To do this, over several generations she selects plants from cultivation that have the required characteristics. According to Christhild, it is important that their varieties useful to humans in the long run. “Fennel is a beautiful crop that brings a lot of joy. But it is difficult to obtain high-quality seeds,” the breeder sums up after four years of breeding work. A fungal disease, anthracnose, and the increase in true bugs that hollow out the plants make seed production very challenging.

Young fennel plants

Two types of cucumber

Two cucumber projects are significantly further along in the breeding process. Christhild is working on a snake cucumber and a short-fruited snack cucumber. In addition to fruit quality, the main breeding goal for cucumbers is good resistance against downy mildew. This is a common fungal disease that attacks the leaves and gradually causes the plant to die. There is a demand for new cucumber varieties that remain healthy longer than the ones which are currently commonly available. “The cucumber projects are particularly time-consuming because I do the crossings by hand. I have to look for the flowers in amongst 400 plants and clamp them so that there is no cross-pollination.

I then select the plants I want to cross with and also clamp those and do the crossing the next morning,” says the breeder. At the same time Christhild also records the yield of the plants and the quality of the fruits.  A snake cucumber should have a fine, smooth skin and be tasty and healthy. This variety is intended for extensive cultivation outdoors, i.e. growing on the ground. This is attractive for small businesses such as co-operative farms (CSAs) or market garden initiatives, which are becoming increasingly popular. They tend to have less greenhouse space and therefore accept a more labor-intensive harvest. Experience has shown that the breeding of new varieties must always take into account cultivation requirements and marketing conditions in addition to health, flavor and yield..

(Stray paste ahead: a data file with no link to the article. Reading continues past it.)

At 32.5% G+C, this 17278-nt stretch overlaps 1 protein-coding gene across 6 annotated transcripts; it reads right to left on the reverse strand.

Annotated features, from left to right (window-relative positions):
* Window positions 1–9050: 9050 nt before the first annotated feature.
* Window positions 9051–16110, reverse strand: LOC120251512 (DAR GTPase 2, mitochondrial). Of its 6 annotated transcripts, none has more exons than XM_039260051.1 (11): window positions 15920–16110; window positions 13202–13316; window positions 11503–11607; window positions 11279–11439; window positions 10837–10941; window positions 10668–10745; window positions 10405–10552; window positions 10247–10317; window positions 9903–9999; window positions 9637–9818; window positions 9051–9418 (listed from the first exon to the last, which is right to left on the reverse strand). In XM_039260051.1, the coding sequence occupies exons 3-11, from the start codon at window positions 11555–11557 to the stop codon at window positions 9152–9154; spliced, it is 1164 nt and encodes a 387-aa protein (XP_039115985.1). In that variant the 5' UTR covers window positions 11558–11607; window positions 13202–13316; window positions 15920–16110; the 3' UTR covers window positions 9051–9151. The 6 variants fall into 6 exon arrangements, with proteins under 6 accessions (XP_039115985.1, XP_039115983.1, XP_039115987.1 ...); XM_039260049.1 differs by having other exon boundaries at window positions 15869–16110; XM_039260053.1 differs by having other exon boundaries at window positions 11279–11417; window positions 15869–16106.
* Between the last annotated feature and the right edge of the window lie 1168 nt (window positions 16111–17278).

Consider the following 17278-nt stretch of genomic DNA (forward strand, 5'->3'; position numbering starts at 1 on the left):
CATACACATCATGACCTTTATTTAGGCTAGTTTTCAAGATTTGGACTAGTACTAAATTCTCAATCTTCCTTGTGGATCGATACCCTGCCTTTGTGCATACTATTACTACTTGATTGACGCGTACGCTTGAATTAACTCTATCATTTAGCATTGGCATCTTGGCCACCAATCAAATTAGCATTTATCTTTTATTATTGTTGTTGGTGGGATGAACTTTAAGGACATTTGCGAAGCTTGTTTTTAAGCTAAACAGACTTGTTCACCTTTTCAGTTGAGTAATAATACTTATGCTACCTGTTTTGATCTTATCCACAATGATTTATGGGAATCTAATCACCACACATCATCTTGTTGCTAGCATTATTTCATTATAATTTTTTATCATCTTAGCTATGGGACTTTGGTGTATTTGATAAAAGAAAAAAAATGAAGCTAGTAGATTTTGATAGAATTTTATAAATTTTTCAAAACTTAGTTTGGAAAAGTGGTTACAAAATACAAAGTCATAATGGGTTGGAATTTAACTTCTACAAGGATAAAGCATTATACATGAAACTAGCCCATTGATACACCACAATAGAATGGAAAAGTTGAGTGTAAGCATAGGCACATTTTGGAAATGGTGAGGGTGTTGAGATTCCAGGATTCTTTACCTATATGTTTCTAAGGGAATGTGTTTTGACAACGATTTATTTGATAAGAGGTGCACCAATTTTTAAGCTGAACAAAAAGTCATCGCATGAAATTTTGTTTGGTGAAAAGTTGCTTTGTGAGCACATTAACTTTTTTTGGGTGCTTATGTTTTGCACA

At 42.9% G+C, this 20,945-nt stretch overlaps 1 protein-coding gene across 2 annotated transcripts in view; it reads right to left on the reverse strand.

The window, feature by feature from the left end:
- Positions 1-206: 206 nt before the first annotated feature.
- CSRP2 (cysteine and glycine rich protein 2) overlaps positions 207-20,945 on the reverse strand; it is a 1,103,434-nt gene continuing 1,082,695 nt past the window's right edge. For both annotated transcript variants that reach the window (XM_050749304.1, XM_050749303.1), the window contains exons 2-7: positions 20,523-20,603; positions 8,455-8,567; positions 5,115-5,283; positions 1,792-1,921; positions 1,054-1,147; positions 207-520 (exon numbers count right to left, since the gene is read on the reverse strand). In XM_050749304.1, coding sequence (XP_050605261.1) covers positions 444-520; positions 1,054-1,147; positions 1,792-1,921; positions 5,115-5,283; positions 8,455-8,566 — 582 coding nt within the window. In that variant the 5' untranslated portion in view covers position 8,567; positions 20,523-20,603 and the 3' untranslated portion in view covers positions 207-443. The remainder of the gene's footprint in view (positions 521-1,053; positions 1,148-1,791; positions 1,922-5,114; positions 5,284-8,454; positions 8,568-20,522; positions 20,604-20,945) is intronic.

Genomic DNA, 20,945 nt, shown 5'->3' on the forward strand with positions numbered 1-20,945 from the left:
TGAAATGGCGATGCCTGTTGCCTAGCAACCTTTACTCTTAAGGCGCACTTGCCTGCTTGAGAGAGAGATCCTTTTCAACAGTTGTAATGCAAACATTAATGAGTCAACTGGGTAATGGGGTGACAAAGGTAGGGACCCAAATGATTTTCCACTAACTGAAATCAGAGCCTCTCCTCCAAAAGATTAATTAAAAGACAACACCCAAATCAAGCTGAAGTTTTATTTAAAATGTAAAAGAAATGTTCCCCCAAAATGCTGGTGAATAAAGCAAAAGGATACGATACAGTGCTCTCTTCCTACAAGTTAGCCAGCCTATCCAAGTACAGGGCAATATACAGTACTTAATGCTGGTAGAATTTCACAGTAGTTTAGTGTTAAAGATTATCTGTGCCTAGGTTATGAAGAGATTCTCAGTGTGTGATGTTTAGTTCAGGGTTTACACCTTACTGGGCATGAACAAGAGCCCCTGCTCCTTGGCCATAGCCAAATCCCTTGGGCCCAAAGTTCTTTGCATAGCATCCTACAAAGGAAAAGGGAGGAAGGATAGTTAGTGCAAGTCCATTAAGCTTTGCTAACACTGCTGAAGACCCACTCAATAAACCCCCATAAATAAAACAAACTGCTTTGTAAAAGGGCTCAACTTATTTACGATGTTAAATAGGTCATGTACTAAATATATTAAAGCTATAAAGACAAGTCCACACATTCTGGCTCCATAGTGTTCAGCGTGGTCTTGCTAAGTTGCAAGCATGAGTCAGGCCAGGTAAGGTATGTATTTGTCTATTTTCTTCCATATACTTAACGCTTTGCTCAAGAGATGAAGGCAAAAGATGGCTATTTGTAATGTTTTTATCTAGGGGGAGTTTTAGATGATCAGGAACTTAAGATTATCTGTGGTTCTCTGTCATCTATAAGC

Pollination of cucumbers and isolation of flowers by hand

Fundamental research activities

In parallel to her own breeding projects, Christhild is involved in fundamental research at Kultursaat e.V. Together with fellow breeders, over many years she has developed alternative methods for influencing plant quality. “It’s about intensive pampering of plants in the form of meditation, eurythmy or sound. These applications can have a lasting impact on the appearance and quality of the plants, even if that is difficult for outsiders to imagine,” says Christhild, based on many years of experience. In order to be able to compare the effects of the different types of treatment, all methods were used in parallel for the first time on a one-year and a two-year crop (spinach and carrots) as part of a research project in 2021-23.

After sowing in different locations, the plants were described in detail to see the effects of the different methods side by side. “This involved very complex data collection as the basis for a statistical analysis,” explains Christhild. The final results are still pending but the breeder is sure that such alternative forms of treatment of seeds can have a positive effect on plant health and resistance to pests. She is convinced that this will definitely benefit the long-awaited new varieties.

Outdoor cucumber breeding

Photos: bioverita